Grad photo contest winners the picture of perseverance
- EFN Staff | July 16, 2018
It’s that time of the year again where Eagle Feather News was on the hunt for photos for the graduation photo contest. This year’s entries were outstanding and record-breaking. It was difficult to decide the Top 3 winners but here they are.
Landing in first place is Shauntel Lemaigre, a 17-year-old high school graduate from La Loche in northern Saskatchewan. Lemaigre has turned tragedy into motivation. Lemaigre lost her cousin and best friend Madison Janvier to cancer when the girls were only eight years old.
“We did everything together,” said Lemaigre. “And so when she wasn’t here anymore, I had to find a way to grieve and to cope.”
She wanted to do something to tribute her cousin and add perspective to appreciating life and those around you. During graduation, Lemaigre shared a speech in which she shared the story of Janvier who would have been sitting there to celebrate.
“I wanted (my fellow classmates) to learn not to take life for granted. She was supposed to be there, graduating with us. Because she wasn’t, I believed I should honour her,” she said.
When she was informed of winning first place in the grad photo contest, she was in shock and couldn’t believe it.
“It felt pretty cool because I won anything before,” said Lemaigre. “It was a great opportunity.”
She hopes other youth can follow suit and be inspired to finish high school.
“Push past your limits even if you don’t believe in yourself,” she said.
This fall, she plans to attend Saskatchewan Polytechnic to become a paramedic - a testament to the value she continues to put into every human life.
In second place, Dezaray Wapass from the Big River First Nation said receiving her high school diploma was the biggest achievement in her life.
“It felt so amazing. It felt like it wasn’t real it went by so fast,” she said.
The 19-year-old was also in the Prince Albert Athletics Track Club and she found it difficult at times to balance a sport she loves and concentrating on her studies with school. But she pushed herself to the finish line and the victory was something magical for Wapass.
“I had no other choice but to stay up late after practices and get my homework done,” she said. “That was my biggest challenge was to balance school and my athletic life.”
Her message to the youth is to never give up on what seems impossible.
“You can hand in your work still if you’re really dedicated to it,” she said. “Get your mind set and focused on whatever is most important – which is school and homework.”
Wapass was accepted to the University of Saskatchewan for the upcoming Fall semester and plans on trying out for the university’s Huskies Team.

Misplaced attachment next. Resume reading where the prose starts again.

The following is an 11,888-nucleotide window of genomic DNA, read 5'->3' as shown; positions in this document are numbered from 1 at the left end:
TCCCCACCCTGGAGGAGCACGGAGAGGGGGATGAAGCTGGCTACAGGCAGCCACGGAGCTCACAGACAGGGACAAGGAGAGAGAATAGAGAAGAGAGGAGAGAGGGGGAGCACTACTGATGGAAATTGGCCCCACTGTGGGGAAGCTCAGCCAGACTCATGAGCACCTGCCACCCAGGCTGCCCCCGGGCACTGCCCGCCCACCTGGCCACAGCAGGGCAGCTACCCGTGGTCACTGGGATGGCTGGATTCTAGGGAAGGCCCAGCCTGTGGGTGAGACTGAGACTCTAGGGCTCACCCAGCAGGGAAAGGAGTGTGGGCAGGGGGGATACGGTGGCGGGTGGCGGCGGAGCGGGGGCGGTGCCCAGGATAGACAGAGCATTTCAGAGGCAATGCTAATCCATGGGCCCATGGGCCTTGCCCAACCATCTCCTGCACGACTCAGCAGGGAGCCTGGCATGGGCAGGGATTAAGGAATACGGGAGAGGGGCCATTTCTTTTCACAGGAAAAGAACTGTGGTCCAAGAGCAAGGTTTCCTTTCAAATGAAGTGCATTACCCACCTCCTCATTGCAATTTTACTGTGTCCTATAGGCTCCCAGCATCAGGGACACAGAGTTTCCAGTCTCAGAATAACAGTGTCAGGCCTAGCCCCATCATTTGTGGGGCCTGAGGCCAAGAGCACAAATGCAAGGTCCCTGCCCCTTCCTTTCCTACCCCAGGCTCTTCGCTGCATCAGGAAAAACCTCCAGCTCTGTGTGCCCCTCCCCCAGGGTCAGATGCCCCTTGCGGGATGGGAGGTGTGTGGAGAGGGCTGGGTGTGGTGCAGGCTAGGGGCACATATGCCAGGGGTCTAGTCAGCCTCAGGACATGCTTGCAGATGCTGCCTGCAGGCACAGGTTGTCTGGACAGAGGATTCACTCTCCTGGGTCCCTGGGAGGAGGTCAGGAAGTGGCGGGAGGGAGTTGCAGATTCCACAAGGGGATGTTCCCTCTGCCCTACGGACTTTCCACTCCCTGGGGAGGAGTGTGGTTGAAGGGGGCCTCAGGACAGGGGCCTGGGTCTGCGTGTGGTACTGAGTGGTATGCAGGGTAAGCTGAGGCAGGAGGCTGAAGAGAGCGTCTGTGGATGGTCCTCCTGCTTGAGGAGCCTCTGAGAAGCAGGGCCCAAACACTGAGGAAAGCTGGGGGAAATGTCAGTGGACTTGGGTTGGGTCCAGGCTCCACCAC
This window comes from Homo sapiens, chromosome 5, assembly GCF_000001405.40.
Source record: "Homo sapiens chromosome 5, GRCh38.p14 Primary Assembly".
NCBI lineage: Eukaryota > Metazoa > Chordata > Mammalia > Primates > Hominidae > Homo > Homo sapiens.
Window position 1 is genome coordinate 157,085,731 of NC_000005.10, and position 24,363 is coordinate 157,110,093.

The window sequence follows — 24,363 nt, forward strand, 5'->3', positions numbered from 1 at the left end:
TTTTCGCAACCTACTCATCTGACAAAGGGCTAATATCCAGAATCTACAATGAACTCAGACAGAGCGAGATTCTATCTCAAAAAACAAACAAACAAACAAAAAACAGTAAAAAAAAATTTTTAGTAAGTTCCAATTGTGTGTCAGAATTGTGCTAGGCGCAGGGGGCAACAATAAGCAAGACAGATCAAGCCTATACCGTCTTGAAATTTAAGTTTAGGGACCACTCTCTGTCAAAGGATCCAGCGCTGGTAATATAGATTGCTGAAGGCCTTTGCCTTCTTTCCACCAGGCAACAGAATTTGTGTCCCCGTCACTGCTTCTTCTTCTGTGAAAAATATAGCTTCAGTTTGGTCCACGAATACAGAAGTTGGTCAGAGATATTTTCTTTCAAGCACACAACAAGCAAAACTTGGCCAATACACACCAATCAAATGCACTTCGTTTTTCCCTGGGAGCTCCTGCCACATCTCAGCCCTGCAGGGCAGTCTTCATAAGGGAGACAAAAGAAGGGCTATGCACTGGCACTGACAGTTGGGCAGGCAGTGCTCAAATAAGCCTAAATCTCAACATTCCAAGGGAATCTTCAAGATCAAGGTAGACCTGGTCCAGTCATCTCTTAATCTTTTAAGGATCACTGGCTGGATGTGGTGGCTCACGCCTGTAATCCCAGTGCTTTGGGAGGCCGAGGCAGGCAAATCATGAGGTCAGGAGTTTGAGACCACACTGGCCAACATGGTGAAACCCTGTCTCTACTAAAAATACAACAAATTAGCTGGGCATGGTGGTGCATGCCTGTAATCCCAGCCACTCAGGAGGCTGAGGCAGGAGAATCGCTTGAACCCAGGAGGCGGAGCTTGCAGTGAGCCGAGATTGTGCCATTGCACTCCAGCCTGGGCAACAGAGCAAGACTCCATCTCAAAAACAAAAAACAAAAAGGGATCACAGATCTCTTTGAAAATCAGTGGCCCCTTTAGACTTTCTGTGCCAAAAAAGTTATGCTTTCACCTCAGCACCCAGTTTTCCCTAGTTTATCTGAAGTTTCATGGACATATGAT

Lastly, Hunter Boyer from the Peter Ballantyne Cree Nation placed third in the contest. The 18-year-old completed Grade 12 from Ecole St. Mary High School in Prince Albert. Boyer said it was an unforgettable moment after he received his diploma.
“I had lots of butterflies in my stomach,” he said. “It was pretty cool to see all my family and my friends being there for me on my special day. It was really exciting!”
Boyer encountered troubles at the start of the school year keeping his marks up but with continuous encouragement from his teachers, he successfully handed in all his required assignments.
Boyer balanced football and his studies but he owes his success to the words from his football coach, Danny Earl – who not only coached him in the sport but to work hard in school.
“He always pushed me to be the best that I can be,” said Boyer. “He made sure I was always doing good in school and that it was my main priority.”
Boyer will be further advancing his football career by playing junior football with the VI Raiders in Nanaimo, B.C. with his first game at the beginning of August. He hopes to make it into a university team someday and pursue an education to become a high school teacher.
It wasn’t easy for him to get to where he’s at now. He struggled balancing his studies and playing football.
“We were on the field every single day right after school…and we had games on Thursdays and Fridays. The only time we had to do homework was on the weekend,” he said. “Juggling five classes of homework on a weekend was really hard and it dropped my grades but my teachers helped me bounce back to get my grades back up.
“It gets hard but if you look at the people around you, you’d want to make them proud of you,” he said. “Make yourself proud at the same time. Graduating high school was a big accomplishment and you can do so much more after that so I really encourage others to do that.”